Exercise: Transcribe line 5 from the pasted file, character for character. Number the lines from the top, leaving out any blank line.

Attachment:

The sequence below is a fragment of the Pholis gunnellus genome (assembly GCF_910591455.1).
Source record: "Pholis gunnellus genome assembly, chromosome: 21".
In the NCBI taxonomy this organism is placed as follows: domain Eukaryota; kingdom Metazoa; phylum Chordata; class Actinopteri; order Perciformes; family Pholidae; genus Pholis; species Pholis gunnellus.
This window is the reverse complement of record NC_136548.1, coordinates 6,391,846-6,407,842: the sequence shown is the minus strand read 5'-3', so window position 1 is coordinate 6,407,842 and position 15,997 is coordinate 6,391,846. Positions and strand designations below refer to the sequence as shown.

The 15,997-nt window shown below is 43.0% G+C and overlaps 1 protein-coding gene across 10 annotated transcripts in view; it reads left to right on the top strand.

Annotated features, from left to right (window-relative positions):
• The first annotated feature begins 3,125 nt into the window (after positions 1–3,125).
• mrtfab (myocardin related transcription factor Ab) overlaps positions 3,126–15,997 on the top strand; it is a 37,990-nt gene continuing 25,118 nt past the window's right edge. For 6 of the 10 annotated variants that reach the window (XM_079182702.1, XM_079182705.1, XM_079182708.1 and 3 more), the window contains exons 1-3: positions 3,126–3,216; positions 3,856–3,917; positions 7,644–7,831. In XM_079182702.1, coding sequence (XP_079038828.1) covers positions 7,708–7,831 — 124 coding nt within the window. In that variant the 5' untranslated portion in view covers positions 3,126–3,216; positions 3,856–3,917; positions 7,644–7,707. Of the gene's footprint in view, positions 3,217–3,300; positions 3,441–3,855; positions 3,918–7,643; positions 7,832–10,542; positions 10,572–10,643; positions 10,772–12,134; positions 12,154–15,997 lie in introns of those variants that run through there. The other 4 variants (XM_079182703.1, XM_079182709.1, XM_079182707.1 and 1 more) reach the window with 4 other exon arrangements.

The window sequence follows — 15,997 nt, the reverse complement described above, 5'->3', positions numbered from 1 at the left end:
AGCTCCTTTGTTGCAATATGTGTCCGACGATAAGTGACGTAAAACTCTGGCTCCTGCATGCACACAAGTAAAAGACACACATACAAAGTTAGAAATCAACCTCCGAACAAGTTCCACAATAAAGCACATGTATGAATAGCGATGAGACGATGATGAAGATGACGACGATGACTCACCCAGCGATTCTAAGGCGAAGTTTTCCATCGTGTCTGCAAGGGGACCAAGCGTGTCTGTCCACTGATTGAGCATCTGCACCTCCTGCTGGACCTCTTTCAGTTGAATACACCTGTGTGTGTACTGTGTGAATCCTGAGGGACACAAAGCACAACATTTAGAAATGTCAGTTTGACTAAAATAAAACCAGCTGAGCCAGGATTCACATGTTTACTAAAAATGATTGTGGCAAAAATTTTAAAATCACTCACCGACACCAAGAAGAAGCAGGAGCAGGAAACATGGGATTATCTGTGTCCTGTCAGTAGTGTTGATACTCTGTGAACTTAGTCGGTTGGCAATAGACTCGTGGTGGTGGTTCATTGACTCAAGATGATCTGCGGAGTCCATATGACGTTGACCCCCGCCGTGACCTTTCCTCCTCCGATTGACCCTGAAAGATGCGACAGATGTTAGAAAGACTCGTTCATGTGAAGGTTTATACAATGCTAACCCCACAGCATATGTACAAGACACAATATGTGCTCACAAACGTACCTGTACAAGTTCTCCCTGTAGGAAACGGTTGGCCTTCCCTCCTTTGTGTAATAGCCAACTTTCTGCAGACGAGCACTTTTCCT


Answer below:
The 15,997-nt window shown below is 43.0% G+C and overlaps 1 protein-coding gene across 10 annotated transcripts in view; it reads left to right on the top strand.